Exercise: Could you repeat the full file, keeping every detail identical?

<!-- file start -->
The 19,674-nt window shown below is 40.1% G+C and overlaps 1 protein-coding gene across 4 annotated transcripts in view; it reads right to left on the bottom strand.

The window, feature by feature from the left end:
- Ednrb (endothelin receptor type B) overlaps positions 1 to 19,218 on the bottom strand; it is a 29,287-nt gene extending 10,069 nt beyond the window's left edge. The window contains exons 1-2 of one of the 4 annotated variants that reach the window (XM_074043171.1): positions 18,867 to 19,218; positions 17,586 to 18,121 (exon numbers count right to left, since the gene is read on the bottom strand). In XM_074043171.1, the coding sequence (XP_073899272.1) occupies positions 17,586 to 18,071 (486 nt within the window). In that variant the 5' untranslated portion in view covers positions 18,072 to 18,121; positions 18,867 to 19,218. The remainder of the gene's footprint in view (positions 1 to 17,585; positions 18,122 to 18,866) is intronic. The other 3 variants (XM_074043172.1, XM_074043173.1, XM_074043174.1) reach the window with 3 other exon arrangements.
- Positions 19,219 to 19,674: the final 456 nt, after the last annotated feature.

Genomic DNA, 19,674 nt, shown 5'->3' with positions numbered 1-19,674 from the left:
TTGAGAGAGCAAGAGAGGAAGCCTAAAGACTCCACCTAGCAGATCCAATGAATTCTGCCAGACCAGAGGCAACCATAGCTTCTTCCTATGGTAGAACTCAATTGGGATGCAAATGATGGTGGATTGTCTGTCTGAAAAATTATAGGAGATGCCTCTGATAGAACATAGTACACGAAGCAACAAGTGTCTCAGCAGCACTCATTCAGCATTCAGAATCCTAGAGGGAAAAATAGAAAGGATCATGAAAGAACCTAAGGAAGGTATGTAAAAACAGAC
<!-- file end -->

The 19,674-nt window shown below is 40.1% G+C and overlaps 1 protein-coding gene across 4 annotated transcripts in view; it reads right to left on the bottom strand.

The window, feature by feature from the left end:
- Ednrb (endothelin receptor type B) overlaps positions 1 to 19,218 on the bottom strand; it is a 29,287-nt gene extending 10,069 nt beyond the window's left edge. The window contains exons 1-2 of one of the 4 annotated variants that reach the window (XM_074043171.1): positions 18,867 to 19,218; positions 17,586 to 18,121 (exon numbers count right to left, since the gene is read on the bottom strand). In XM_074043171.1, the coding sequence (XP_073899272.1) occupies positions 17,586 to 18,071 (486 nt within the window). In that variant the 5' untranslated portion in view covers positions 18,072 to 18,121; positions 18,867 to 19,218. The remainder of the gene's footprint in view (positions 1 to 17,585; positions 18,122 to 18,866) is intronic. The other 3 variants (XM_074043172.1, XM_074043173.1, XM_074043174.1) reach the window with 3 other exon arrangements.
- Positions 19,219 to 19,674: the final 456 nt, after the last annotated feature.

Genomic DNA, 19,674 nt, shown 5'->3' with positions numbered 1-19,674 from the left:
TTGAGAGAGCAAGAGAGGAAGCCTAAAGACTCCACCTAGCAGATCCAATGAATTCTGCCAGACCAGAGGCAACCATAGCTTCTTCCTATGGTAGAACTCAATTGGGATGCAAATGATGGTGGATTGTCTGTCTGAAAAATTATAGGAGATGCCTCTGATAGAACATAGTACACGAAGCAACAAGTGTCTCAGCAGCACTCATTCAGCATTCAGAATCCTAGAGGGAAAAATAGAAAGGATCATGAAAGAACCTAAGGAAGGTATGTAAAAACAGAC